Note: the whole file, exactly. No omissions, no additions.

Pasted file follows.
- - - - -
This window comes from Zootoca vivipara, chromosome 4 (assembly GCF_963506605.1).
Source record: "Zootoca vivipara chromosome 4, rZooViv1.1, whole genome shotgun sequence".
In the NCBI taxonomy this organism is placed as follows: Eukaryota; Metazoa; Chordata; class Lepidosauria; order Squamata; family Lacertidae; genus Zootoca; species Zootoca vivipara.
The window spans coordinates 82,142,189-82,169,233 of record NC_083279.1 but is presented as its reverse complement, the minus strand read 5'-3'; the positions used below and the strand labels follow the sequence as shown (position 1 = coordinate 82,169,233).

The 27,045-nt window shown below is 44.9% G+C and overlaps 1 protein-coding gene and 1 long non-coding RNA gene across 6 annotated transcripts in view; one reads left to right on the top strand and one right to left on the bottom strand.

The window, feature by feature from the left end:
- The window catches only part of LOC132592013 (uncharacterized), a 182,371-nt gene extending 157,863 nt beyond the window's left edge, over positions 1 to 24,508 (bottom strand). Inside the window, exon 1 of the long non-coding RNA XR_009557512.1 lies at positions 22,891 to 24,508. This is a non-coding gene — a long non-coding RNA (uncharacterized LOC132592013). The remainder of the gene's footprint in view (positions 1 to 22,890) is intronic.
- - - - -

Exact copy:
This window comes from Zootoca vivipara, chromosome 4 (assembly GCF_963506605.1).
Source record: "Zootoca vivipara chromosome 4, rZooViv1.1, whole genome shotgun sequence".
In the NCBI taxonomy this organism is placed as follows: Eukaryota; Metazoa; Chordata; class Lepidosauria; order Squamata; family Lacertidae; genus Zootoca; species Zootoca vivipara.
The window spans coordinates 82,142,189-82,169,233 of record NC_083279.1 but is presented as its reverse complement, the minus strand read 5'-3'; the positions used below and the strand labels follow the sequence as shown (position 1 = coordinate 82,169,233).

The 27,045-nt window shown below is 44.9% G+C and overlaps 1 protein-coding gene and 1 long non-coding RNA gene across 6 annotated transcripts in view; one reads left to right on the top strand and one right to left on the bottom strand.

The window, feature by feature from the left end:
- The window catches only part of LOC132592013 (uncharacterized), a 182,371-nt gene extending 157,863 nt beyond the window's left edge, over positions 1 to 24,508 (bottom strand). Inside the window, exon 1 of the long non-coding RNA XR_009557512.1 lies at positions 22,891 to 24,508. This is a non-coding gene — a long non-coding RNA (uncharacterized LOC132592013). The remainder of the gene's footprint in view (positions 1 to 22,890) is intronic.